Despite federal environmental protection laws, human activities are continuing to destroy threatened species habitat at dangerous rates.
Read this short article with students to initiate a discussion about human impact on ecosystems. It would be particularly suited to students in year 4, 6, 7, and 9 studying Biological or Earth and Space Sciences.
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Human activities have destroyed more than 7.7 million hectares of threatened species habitat, revealing critical failures with Australia’s federal environmental protection laws.
A University of Queensland-led study has revealed that less than seven per cent of this destruction was referred to the Federal Government for assessment, scrutiny required under Australia’s flagship environmental legislation, the Environment Protection and Biodiversity Conservation Act 1999 (EPBC Act).
“It’s alarming for a species to lose 25 per cent of its habitat in less than two decades – it must be addressed.”
“Species threatened with extinction are a matter of national environmental significance and need to be protected and conserved,” she says.
7.7 million hectares cleared in 17 years
The authors looked at the distributions of 1,638 terrestrial threatened species, terrestrial migratory species and threatened ecological communities, quantifying the loss of potential habitat and communities since the EPBC Act came into force.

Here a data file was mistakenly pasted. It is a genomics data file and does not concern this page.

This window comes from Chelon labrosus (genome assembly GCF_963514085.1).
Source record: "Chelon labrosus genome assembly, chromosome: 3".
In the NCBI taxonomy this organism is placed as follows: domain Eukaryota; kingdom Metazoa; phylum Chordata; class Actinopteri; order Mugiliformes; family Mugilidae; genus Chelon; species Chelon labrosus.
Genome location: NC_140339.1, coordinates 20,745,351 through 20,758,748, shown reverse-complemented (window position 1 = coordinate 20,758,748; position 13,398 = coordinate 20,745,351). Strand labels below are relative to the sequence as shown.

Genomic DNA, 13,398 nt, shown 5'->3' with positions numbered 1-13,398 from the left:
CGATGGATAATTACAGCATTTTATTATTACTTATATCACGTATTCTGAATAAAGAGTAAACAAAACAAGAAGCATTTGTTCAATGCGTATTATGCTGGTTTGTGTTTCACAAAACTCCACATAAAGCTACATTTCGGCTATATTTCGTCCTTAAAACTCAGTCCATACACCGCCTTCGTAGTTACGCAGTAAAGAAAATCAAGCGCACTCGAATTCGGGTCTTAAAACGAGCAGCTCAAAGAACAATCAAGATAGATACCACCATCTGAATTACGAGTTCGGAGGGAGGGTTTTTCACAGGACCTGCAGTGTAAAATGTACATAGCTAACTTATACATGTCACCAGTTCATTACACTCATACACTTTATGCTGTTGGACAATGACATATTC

The team found that more than 7.7 million hectares of potential habitat and communities were cleared between 2000 and 2017.
The koala lost approximately one million hectares of habitat since 2000.
The rate of land clearing should outrage the community
“It’s hard for any reasonable person to see how seven million hectares of unassessed, unapproved destruction of threatened species habitat can be other than unlawful.”
“The government is failing to enforce a law designed to halt Australia’s extinction crisis. It’s as if the cops are asleep at the wheel, while all the shops up and down the street are looted.”
Taylor also says that most of the destruction is to create livestock pasture, with many agricultural developers not referring their clearing plans for assessment.
“Why are agricultural developers not referring their clearing for assessment? This cannot be allowed to continue,” he says.
The Federal Government will begin reviewing the EPBC Act no later than October 2019.
This article is republished from Australia’s Science Channel. Read the original article here.
The full report can be read here.
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